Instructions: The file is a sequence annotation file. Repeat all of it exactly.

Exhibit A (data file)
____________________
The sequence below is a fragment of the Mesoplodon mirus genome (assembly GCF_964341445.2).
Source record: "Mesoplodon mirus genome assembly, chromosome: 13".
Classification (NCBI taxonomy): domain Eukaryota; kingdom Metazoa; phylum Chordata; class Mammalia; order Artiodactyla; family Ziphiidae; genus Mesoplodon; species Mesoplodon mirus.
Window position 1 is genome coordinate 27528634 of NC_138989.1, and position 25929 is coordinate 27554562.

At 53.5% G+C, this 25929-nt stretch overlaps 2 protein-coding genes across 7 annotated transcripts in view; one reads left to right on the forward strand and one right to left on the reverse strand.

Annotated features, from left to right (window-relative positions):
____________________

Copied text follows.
The sequence below is a fragment of the Mesoplodon mirus genome (assembly GCF_964341445.2).
Source record: "Mesoplodon mirus genome assembly, chromosome: 13".
Classification (NCBI taxonomy): domain Eukaryota; kingdom Metazoa; phylum Chordata; class Mammalia; order Artiodactyla; family Ziphiidae; genus Mesoplodon; species Mesoplodon mirus.
Window position 1 is genome coordinate 27528634 of NC_138989.1, and position 25929 is coordinate 27554562.

At 53.5% G+C, this 25929-nt stretch overlaps 2 protein-coding genes across 7 annotated transcripts in view; one reads left to right on the forward strand and one right to left on the reverse strand.

Annotated features, from left to right (window-relative positions):